ISSN 2330-717X

President Obama Grants Pardons and Commutation


US President Barack Obama granted pardons Monday to five individuals and commutation of sentence to one individual. The majority of the persons receiving a pardon were convicted in drug cases, three of which were related to marijuana.


Lesley Claywood Berry Jr. ­- Loretto, Ky.

Offense : Conspiracy to manufacture, possess with intent to distribute, and distribute marijuana, 21 U.S.C. §§ 841 and 846.

Sentence : April 29, 1988; District of Minnesota; three years in prison.

Dennis George Bulin – Wesley Chapel, Fla.

Offense : Conspiracy to possess with intent to distribute in excess of 1,000 pounds of marijuana, 21 U.S.C. §§ 841(a)(1) and 846 and 18 U.S.C. § 2.

Sentence : March 10, 1987; Middle District of Alabama; five years of probation and $20,000 fine.

Ricky Dale Collett – Annville, Ky.

Offense : Aiding and abetting in the manufacture of 61 marijuana plants, 21 U.S.C. § 841(a)(1) and 18 U.S.C. § 2.

Sentence : March 7, 2002; Eastern District of Kentucky; one year of probation conditioned on 60 days of home detention.

Martin Kaprelian – Park Ridge, Ill.

Offense : Conspiracy to transport stolen property in interstate commerce, 18 U.S.C. § 371; transporting stolen property in interstate commerce, 18 U.S.C. § 2314; concealing stolen property that was transported in interstate commerce, 18 U.S.C. § 2315.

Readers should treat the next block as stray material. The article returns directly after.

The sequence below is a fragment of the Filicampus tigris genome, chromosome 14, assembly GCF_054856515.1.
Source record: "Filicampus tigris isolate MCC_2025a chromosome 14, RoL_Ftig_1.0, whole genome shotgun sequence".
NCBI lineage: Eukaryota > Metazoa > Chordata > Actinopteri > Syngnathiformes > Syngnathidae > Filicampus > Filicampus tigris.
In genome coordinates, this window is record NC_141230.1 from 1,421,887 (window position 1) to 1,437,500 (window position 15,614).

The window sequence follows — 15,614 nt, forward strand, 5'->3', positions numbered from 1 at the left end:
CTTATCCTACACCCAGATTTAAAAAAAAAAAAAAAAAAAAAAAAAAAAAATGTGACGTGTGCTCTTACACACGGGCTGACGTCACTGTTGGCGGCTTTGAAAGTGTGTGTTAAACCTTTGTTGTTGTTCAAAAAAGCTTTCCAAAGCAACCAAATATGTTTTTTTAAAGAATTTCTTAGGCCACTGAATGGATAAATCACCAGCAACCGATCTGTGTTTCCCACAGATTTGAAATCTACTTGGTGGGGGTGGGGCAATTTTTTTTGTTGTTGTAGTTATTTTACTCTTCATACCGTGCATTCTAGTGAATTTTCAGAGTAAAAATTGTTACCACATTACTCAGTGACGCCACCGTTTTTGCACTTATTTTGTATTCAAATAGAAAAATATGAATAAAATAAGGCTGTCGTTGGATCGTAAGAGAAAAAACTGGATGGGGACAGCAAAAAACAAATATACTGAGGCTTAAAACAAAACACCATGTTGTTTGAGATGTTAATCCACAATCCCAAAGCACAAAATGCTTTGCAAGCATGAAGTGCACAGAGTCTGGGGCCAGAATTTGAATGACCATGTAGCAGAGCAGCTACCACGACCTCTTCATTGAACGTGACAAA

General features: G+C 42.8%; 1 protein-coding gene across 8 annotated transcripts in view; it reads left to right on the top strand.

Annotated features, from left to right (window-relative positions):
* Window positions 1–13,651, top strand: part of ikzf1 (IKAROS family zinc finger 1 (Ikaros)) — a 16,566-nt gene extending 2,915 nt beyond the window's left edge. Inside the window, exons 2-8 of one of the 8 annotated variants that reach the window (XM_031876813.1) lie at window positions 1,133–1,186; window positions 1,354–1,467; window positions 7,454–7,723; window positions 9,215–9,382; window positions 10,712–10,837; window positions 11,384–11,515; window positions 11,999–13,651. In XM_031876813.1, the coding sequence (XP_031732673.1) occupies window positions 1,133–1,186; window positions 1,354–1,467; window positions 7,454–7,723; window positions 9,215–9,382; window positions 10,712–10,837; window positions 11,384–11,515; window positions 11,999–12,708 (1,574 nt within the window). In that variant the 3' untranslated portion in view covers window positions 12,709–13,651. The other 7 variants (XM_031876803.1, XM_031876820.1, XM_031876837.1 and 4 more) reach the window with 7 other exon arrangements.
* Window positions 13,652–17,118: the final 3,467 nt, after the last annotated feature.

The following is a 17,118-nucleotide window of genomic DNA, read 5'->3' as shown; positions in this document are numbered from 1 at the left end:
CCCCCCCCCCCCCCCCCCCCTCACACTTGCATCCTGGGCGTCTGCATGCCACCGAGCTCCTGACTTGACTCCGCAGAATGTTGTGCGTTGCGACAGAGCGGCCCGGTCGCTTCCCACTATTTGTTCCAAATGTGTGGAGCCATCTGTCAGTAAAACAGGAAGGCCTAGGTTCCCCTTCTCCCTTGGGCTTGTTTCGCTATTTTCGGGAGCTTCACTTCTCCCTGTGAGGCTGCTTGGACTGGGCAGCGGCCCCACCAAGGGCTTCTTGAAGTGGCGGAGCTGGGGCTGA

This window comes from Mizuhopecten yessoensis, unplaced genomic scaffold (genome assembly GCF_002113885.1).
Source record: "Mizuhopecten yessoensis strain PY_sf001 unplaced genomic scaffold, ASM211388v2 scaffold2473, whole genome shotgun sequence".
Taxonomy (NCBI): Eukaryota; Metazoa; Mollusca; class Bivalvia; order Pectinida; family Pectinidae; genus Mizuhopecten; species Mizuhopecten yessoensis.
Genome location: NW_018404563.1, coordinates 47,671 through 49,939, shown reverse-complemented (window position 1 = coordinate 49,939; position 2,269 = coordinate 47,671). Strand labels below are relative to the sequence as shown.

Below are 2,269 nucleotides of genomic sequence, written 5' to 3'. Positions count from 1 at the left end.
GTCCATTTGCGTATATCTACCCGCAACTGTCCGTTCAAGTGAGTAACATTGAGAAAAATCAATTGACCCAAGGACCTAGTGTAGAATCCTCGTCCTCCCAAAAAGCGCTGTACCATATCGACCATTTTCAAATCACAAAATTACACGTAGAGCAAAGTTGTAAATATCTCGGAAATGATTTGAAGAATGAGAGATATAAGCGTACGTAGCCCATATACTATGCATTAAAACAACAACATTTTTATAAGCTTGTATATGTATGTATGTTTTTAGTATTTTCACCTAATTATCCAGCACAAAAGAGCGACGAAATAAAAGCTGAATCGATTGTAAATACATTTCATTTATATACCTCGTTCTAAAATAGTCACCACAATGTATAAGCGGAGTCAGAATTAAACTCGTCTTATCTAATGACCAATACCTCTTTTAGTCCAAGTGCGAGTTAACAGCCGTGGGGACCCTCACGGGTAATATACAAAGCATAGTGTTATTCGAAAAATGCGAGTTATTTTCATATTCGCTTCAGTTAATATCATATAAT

Sentence : Feb. 1, 1984; Northern District of Illinois; nine years in prison, five years of probation.

Thomas Paul Ledford – Jonesborough, Tenn.

Offense : Conducting and directing an illegal gambling business, 18 U.S.C. § 1955.

Sentence : June 12, 1995; Eastern District of Tennessee; one year of probation conditioned on performance of 100 hours of community service.


Eugenia Marie Jennings – Alton, Ill.

Offense : Distribution of cocaine base, 21 U.S.C. § 841(a)(1).

Sentence : Feb. 23, 2001; Southern District of Illinois; 262 months in prison, eight years of supervised release, $1,750 fine.

Terms of commutation : Prison sentence to expire on Dec. 21, 2011, leaving intact and in effect the eight-year term of supervised release with all its conditions and all other components of the sentence.

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